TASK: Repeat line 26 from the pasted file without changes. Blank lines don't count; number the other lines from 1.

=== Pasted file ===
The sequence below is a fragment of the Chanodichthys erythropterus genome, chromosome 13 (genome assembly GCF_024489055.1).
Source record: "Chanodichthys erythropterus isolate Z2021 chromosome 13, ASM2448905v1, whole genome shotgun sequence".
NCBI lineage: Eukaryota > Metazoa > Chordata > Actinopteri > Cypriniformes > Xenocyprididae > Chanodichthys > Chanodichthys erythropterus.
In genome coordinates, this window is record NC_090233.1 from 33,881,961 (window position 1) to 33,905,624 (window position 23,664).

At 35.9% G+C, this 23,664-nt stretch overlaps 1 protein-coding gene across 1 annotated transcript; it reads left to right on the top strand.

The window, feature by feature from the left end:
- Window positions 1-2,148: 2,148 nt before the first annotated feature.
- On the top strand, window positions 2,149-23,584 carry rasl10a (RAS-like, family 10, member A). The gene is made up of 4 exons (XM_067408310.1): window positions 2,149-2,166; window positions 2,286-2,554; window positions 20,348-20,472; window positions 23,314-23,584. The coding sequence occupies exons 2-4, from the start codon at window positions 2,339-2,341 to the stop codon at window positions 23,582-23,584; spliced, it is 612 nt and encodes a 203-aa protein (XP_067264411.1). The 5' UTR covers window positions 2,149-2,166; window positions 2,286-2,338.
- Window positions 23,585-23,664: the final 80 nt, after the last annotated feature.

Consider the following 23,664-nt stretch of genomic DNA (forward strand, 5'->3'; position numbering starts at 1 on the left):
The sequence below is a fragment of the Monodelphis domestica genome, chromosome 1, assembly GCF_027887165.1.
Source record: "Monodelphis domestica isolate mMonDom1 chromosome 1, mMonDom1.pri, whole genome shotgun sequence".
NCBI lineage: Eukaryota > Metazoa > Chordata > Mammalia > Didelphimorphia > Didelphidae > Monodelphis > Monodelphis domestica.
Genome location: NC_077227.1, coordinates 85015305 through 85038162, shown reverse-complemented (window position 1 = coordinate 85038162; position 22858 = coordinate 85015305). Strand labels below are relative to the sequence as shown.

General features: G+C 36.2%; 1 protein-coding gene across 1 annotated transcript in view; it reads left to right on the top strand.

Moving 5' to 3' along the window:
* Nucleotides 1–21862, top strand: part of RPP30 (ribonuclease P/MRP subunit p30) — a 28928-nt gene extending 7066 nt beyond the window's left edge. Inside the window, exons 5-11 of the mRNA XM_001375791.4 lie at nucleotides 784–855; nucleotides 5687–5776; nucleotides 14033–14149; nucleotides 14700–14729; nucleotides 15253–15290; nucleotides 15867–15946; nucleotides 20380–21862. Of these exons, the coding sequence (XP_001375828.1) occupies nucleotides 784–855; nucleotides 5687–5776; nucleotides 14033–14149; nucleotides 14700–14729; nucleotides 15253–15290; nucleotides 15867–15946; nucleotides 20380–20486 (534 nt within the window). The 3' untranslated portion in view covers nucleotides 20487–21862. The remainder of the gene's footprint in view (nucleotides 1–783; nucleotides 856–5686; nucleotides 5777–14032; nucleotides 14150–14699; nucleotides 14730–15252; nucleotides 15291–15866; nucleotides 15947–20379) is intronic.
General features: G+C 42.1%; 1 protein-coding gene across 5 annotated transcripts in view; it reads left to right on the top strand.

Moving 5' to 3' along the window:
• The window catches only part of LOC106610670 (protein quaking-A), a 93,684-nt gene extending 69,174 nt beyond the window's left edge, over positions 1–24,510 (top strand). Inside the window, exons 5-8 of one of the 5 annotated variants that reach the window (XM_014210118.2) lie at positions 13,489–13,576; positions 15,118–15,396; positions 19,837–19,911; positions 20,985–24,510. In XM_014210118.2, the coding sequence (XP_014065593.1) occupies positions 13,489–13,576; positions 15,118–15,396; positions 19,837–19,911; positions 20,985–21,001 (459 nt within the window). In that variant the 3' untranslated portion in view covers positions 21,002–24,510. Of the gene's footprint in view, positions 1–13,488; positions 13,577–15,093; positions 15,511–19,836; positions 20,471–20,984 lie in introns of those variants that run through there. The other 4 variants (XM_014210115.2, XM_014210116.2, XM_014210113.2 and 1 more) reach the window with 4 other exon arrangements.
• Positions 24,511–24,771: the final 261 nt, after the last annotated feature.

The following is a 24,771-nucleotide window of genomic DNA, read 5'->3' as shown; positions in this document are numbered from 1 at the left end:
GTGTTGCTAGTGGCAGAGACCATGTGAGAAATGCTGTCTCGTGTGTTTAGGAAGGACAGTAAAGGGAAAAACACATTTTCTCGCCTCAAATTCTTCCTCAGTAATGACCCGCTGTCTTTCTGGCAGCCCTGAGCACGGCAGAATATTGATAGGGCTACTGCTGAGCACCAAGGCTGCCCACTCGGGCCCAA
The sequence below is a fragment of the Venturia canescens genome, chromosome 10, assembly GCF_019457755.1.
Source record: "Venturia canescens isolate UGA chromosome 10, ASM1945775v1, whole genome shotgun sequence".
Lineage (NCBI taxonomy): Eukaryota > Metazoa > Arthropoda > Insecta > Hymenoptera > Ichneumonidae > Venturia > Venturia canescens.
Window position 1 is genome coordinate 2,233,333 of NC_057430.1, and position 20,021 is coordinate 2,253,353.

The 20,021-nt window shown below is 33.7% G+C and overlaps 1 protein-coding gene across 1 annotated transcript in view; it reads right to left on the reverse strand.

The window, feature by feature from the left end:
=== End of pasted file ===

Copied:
Lineage (NCBI taxonomy): Eukaryota > Metazoa > Arthropoda > Insecta > Hymenoptera > Ichneumonidae > Venturia > Venturia canescens.